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The Bust in the Bog

Olmec bustOne of the rarest pieces in our Olmec exhibition at the de Young is a carved human bust made of a tropical variety of cedar tree. Over three thousand years old, the bust has survived this long because it was buried at the bottom of a freshwater bog for most of its life.

Archaeologists believe it was placed in the bog, along with thirty-six other busts, by the Olmec as part of a large offering, probably in response to a long-term problem facing the community, such as a flood or drought. The busts were bundled in vegetable mats and buried along with other objects of high value—some of which are also  in the exhibition.

Researchers think the Olmec chose the spring, named El Manatí for a nearby hill and the manatees that were abundant in the area, as a site for important offerings because it represented a culmination of important elements. The Olmec believed water and mountains were imbued with sacred qualities, including fertility, and saw tall hills both as a meeting point between the earth and the sky and as “mansions of the rain god.” The area was also abundant in hematite, an iron-rich red pigment that researchers believe the Olmec associated with blood.

The thirty-seven busts are the only examples of Olmec woodwork so far discovered. Wood naturally biodegrades and has a shorter lifespan than stone, and until the busts were discovered archaeologists could only guess that Olmec artisans worked with wood as well as stone, clay, and jade.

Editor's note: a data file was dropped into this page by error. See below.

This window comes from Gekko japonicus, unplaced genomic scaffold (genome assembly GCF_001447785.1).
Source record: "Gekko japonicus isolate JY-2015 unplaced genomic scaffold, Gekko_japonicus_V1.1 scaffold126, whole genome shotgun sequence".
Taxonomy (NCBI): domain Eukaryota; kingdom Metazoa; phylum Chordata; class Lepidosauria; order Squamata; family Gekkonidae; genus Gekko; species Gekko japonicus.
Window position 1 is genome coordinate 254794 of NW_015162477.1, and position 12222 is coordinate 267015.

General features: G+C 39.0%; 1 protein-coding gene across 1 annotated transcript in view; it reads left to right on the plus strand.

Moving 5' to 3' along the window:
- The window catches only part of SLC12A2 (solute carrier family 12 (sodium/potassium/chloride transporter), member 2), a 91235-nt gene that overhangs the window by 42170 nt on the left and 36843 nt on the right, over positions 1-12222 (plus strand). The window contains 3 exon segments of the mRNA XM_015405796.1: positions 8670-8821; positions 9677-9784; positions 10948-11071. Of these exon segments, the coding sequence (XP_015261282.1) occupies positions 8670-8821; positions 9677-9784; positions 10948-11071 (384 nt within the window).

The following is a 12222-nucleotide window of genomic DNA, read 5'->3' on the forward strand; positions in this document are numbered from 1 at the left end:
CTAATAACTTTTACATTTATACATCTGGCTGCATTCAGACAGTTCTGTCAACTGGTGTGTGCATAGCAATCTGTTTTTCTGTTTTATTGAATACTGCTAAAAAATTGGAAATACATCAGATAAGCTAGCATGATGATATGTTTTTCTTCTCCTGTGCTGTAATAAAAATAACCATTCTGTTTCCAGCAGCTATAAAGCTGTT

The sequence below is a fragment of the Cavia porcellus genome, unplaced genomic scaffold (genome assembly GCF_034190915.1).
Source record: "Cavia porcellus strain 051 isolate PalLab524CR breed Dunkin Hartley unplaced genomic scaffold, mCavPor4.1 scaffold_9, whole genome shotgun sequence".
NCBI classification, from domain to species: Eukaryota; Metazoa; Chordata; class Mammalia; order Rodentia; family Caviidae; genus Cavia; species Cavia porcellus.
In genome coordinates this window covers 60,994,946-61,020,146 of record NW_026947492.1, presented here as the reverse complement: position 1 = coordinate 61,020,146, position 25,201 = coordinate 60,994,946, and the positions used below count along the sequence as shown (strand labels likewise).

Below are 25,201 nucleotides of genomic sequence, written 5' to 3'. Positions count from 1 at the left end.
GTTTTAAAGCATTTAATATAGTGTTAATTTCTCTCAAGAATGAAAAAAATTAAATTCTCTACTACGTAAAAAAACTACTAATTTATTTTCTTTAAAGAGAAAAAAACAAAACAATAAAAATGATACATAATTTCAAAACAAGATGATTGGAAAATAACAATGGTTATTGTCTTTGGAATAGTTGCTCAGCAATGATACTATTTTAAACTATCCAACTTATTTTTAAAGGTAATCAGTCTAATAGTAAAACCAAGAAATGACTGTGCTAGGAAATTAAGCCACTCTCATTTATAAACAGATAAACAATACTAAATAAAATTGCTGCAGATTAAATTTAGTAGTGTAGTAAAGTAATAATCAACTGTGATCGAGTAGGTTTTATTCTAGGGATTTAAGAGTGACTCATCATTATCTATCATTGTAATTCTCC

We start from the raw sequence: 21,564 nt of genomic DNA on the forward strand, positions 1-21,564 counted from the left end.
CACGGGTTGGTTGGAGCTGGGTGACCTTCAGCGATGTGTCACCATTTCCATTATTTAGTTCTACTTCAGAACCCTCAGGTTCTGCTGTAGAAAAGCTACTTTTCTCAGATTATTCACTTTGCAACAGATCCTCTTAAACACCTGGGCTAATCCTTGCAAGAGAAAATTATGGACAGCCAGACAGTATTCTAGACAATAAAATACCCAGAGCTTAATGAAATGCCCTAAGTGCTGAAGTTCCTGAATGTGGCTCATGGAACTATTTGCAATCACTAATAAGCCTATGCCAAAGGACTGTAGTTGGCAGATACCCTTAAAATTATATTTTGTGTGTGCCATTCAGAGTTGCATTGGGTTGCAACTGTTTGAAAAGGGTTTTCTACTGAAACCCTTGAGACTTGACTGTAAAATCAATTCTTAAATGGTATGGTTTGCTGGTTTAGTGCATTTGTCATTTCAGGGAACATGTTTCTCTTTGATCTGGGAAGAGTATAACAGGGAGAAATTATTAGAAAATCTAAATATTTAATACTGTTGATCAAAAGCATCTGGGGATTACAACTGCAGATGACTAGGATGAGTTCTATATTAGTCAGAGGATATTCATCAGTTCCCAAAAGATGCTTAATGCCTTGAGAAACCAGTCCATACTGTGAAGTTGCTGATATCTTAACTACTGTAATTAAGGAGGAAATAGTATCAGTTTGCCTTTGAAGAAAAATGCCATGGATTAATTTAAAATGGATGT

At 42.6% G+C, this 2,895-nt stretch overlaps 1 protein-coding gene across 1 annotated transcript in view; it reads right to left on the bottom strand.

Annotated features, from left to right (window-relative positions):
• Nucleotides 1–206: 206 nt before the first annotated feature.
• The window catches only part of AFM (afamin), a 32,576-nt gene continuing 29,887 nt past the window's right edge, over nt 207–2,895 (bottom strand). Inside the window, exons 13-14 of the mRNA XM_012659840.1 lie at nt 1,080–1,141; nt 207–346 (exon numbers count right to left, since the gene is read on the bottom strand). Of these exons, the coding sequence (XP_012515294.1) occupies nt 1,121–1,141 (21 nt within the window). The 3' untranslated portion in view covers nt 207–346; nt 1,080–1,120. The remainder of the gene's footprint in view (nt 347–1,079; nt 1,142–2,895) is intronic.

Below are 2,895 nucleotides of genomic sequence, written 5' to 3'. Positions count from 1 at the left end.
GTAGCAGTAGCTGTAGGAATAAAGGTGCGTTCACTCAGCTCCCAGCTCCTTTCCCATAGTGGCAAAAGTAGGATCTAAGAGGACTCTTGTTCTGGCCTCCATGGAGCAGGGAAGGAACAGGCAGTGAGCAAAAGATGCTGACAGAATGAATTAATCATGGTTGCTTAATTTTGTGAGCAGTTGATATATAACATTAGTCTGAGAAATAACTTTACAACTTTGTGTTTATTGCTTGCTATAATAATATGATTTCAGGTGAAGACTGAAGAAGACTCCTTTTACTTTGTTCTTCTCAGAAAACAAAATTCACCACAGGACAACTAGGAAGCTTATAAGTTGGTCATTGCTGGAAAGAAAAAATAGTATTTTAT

The bog conditions that allowed for the busts to be preserved were delicate. Normally wood rots in water, but when enough organic material (branches, leaves, mosses) sinks to the bottom it forms a layer of silt, sealing out oxygen and sealing in everything under. In this case, it sealed in the busts and other objects and preserved them just as the Olmec had left them. Bogs are generally acidic environments, and the organic material that falls to the bottom is so waterlogged it carries very little oxygen; the combination of higher water acidity and no oxygen prevent the microorganisms that normally cause decay from surviving.

Samantha Barclay-Saxon is a communications intern. This is her first post.

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